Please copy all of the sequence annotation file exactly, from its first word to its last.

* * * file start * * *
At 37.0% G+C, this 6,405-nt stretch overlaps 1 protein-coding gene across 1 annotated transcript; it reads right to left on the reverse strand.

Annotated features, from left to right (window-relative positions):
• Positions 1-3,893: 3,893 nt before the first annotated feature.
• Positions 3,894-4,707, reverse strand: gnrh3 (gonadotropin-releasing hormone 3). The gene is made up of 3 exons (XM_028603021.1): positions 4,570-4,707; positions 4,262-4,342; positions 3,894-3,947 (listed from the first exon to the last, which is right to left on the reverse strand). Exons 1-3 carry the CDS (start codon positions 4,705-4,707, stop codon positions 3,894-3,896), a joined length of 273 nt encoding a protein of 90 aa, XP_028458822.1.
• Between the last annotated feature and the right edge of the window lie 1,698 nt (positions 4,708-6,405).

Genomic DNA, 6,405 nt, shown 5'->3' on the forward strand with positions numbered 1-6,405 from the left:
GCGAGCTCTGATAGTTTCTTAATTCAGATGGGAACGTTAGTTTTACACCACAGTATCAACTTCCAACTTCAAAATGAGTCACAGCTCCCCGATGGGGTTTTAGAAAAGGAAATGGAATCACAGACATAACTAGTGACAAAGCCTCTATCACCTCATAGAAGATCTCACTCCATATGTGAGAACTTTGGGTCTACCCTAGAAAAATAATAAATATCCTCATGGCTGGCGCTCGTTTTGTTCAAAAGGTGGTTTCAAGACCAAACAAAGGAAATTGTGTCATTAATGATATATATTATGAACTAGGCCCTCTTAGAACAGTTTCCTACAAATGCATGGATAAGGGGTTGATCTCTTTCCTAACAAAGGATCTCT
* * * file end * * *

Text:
At 37.0% G+C, this 6,405-nt stretch overlaps 1 protein-coding gene across 1 annotated transcript; it reads right to left on the reverse strand.

Annotated features, from left to right (window-relative positions):
• Positions 1-3,893: 3,893 nt before the first annotated feature.
• Positions 3,894-4,707, reverse strand: gnrh3 (gonadotropin-releasing hormone 3). The gene is made up of 3 exons (XM_028603021.1): positions 4,570-4,707; positions 4,262-4,342; positions 3,894-3,947 (listed from the first exon to the last, which is right to left on the reverse strand). Exons 1-3 carry the CDS (start codon positions 4,705-4,707, stop codon positions 3,894-3,896), a joined length of 273 nt encoding a protein of 90 aa, XP_028458822.1.
• Between the last annotated feature and the right edge of the window lie 1,698 nt (positions 4,708-6,405).

Genomic DNA, 6,405 nt, shown 5'->3' on the forward strand with positions numbered 1-6,405 from the left:
GCGAGCTCTGATAGTTTCTTAATTCAGATGGGAACGTTAGTTTTACACCACAGTATCAACTTCCAACTTCAAAATGAGTCACAGCTCCCCGATGGGGTTTTAGAAAAGGAAATGGAATCACAGACATAACTAGTGACAAAGCCTCTATCACCTCATAGAAGATCTCACTCCATATGTGAGAACTTTGGGTCTACCCTAGAAAAATAATAAATATCCTCATGGCTGGCGCTCGTTTTGTTCAAAAGGTGGTTTCAAGACCAAACAAAGGAAATTGTGTCATTAATGATATATATTATGAACTAGGCCCTCTTAGAACAGTTTCCTACAAATGCATGGATAAGGGGTTGATCTCTTTCCTAACAAAGGATCTCT